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Table of Contents
Vol. 67, No. 4-5, 1998
Issue release date: July – October 1998
Section title: Regular Article
Psychother Psychosom 1998;67:266–270
(DOI:10.1159/000012290)

Outcome Definitions and Predictors in Depression

Tedlow J. · Fava M. · Uebelacker L. · Nierenberg A.A. · Alpert J.E. · Rosenbaum J.
Depression Research Program, Clinical Psychopharmacology Unit, Massachusetts General Hospital and The Consolidated Department of Psychiatry, Harvard Medical School, Boston, Mass., USA

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Article / Publication Details

First-Page Preview
Abstract of Regular Article

Published online: July 31, 1998
Issue release date: July – October 1998

Number of Print Pages: 5
Number of Figures: 0
Number of Tables: 0

ISSN: 0033-3190 (Print)
eISSN: 1423-0348 (Online)

For additional information: http://www.karger.com/PPS

Abstract

Background: The definition of outcome in antidepressant treatment studies may be a crucial factor influencing the relationship between possible treatment variables and treatment response. We therefore wanted to investigate possible relationships between baseline severity of depression and anxiety, and different definitions of outcome among outpatients with major depressive disorder undergoing antidepressant treatment. Methods: Two hundred and forty-eight patients diagnosed with major depression with the Structured Clinical Interview for DSM-III-R Diagnosis – Patient Edition were treated with fluoxetine 20 mg/day for 8 weeks. Patients were evaluated both pretreatment and posttreatment with the 17-item Hamilton Rating Scale for Depression (Ham-D-17), the Clinical Global Impressions Scales for Severity (CGI-S) and Improvement (CGI-I). We chose four continuous definitions of response using a linear regression method to analyze the relationship to baseline anxiety and depression. We used a logistic regression analysis for the relationship between seven categorical definitions of response and baseline severity of depression and anxiety. Results: Greater endpoint severity was significantly positively related to greater baseline severity of depression and anxiety. Lesser baseline severity of depression or anxiety predicted a greater degree of response on either the endpoint CGI-I score (with lower scores indicating greater improvement) or the percent change in HAM-D-17 score (with higher percent change indicating greater improvement). For all seven categorical definitions of response, lower baseline scores were significantly related to the probability of being a responder. Conclusions: These findings support the impression that how outcome is defined affects the strength and direction of observed relationships with predictive variables. Methodological implications are discussed.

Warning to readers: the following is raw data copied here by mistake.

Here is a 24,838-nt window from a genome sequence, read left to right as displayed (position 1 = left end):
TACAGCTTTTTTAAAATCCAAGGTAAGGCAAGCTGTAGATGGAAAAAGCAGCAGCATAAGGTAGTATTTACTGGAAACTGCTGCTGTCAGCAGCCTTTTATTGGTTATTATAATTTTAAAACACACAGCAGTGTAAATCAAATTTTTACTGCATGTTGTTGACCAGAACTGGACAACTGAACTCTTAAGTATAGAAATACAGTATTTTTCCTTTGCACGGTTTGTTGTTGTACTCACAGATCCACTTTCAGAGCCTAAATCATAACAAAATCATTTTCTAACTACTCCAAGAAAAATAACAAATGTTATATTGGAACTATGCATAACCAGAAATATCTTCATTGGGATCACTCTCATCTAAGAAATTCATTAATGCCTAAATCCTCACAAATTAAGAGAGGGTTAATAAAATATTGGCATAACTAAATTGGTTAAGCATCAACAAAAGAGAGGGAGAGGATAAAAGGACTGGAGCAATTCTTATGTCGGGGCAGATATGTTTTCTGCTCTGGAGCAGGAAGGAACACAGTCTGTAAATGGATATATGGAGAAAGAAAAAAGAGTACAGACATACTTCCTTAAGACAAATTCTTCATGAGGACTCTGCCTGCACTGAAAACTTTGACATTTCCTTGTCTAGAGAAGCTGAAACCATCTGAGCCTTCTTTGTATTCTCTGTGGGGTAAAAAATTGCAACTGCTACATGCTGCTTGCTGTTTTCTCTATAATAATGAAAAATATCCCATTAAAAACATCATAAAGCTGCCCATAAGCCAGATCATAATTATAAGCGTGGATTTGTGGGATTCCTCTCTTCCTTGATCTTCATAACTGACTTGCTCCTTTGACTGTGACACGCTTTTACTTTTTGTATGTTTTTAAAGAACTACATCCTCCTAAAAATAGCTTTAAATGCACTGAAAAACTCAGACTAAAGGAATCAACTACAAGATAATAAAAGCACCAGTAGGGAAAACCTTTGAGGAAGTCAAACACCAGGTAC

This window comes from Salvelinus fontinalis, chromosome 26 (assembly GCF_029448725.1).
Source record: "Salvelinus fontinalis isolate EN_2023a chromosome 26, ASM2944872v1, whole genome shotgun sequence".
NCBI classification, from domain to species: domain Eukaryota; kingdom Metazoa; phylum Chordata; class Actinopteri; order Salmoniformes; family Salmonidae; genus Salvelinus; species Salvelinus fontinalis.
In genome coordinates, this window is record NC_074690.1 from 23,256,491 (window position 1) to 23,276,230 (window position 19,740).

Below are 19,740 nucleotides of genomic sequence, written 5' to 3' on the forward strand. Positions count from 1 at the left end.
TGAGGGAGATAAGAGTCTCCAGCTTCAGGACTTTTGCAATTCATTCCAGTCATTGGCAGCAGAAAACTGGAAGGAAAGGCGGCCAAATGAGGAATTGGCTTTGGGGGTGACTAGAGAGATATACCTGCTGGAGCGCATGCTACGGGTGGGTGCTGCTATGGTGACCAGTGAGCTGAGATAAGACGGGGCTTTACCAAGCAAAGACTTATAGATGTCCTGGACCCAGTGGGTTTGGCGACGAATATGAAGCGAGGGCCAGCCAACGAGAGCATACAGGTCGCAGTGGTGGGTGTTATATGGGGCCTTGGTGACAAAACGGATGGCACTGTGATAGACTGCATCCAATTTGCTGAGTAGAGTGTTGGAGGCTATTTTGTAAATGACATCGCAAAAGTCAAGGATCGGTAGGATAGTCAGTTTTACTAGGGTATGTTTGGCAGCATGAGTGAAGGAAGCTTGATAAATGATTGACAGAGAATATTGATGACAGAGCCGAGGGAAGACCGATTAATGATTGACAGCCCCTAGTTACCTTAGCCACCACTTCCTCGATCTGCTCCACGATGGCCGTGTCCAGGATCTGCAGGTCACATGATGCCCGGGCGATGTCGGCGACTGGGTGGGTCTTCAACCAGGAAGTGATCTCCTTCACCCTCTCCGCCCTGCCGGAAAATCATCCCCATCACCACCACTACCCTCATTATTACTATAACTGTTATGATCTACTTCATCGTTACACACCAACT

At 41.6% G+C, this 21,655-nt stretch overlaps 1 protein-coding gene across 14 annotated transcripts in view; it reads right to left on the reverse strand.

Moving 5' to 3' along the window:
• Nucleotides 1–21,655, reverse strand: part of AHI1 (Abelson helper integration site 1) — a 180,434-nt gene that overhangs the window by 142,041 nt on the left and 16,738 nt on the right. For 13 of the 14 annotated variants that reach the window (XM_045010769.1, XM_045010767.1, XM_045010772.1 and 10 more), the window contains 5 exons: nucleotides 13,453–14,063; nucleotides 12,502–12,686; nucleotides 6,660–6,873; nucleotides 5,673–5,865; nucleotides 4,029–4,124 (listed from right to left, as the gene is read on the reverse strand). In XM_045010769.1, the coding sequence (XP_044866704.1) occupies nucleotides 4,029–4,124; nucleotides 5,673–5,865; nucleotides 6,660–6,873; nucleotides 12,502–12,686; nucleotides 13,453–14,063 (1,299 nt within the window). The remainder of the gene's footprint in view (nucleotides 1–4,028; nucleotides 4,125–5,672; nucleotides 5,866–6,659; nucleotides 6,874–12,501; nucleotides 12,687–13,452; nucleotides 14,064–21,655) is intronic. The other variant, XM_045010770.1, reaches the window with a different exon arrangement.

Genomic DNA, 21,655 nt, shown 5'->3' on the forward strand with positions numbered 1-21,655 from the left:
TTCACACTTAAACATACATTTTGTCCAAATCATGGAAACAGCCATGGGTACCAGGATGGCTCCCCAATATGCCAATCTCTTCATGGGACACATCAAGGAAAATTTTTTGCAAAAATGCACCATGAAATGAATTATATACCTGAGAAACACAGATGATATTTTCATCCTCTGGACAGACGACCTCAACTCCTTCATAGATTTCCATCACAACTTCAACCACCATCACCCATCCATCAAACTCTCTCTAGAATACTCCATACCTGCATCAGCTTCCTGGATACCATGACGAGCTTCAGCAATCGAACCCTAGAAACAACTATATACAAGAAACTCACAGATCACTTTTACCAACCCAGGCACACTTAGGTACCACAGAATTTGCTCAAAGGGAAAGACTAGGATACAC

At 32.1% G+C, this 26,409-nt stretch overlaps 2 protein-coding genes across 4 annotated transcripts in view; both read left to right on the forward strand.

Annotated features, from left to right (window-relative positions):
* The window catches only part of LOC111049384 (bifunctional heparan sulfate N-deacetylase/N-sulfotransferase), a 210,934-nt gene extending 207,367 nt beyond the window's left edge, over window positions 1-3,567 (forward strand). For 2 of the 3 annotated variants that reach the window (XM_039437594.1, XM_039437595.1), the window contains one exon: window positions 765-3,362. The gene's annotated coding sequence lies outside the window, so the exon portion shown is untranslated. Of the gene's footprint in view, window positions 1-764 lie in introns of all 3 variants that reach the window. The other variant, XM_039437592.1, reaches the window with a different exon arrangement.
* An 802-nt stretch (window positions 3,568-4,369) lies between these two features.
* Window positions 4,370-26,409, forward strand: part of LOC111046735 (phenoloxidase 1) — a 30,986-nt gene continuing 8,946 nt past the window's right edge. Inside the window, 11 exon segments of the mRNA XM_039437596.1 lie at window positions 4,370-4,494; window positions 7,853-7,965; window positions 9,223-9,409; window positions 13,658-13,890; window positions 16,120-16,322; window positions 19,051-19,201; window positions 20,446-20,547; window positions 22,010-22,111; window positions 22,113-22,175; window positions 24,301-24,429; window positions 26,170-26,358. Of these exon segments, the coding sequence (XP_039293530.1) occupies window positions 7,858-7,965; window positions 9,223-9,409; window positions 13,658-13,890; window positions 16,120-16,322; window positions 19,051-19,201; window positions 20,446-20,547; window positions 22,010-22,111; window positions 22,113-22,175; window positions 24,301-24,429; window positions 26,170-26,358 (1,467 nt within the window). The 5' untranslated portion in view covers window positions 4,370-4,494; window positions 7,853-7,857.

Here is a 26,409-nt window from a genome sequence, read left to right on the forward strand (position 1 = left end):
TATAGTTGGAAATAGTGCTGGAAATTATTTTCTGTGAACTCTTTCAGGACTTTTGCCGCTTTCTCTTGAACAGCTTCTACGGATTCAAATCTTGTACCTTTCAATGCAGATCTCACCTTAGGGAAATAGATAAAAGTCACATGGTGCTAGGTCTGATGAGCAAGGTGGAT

Article / Publication Details

First-Page Preview
Abstract of Regular Article

Published online: July 31, 1998
Issue release date: July – October 1998

Number of Print Pages: 5
Number of Figures: 0
Number of Tables: 0

ISSN: 0033-3190 (Print)
eISSN: 1423-0348 (Online)

For additional information: http://www.karger.com/PPS


Copyright / Drug Dosage / Disclaimer

Copyright: All rights reserved. No part of this publication may be translated into other languages, reproduced or utilized in any form or by any means, electronic or mechanical, including photocopying, recording, microcopying, or by any information storage and retrieval system, without permission in writing from the publisher or, in the case of photocopying, direct payment of a specified fee to the Copyright Clearance Center.
Drug Dosage: The authors and the publisher have exerted every effort to ensure that drug selection and dosage set forth in this text are in accord with current recommendations and practice at the time of publication. However, in view of ongoing research, changes in government regulations, and the constant flow of information relating to drug therapy and drug reactions, the reader is urged to check the package insert for each drug for any changes in indications and dosage and for added warnings and precautions. This is particularly important when the recommended agent is a new and/or infrequently employed drug.
Disclaimer: The statements, opinions and data contained in this publication are solely those of the individual authors and contributors and not of the publishers and the editor(s). The appearance of advertisements or/and product references in the publication is not a warranty, endorsement, or approval of the products or services advertised or of their effectiveness, quality or safety. The publisher and the editor(s) disclaim responsibility for any injury to persons or property resulting from any ideas, methods, instructions or products referred to in the content or advertisements.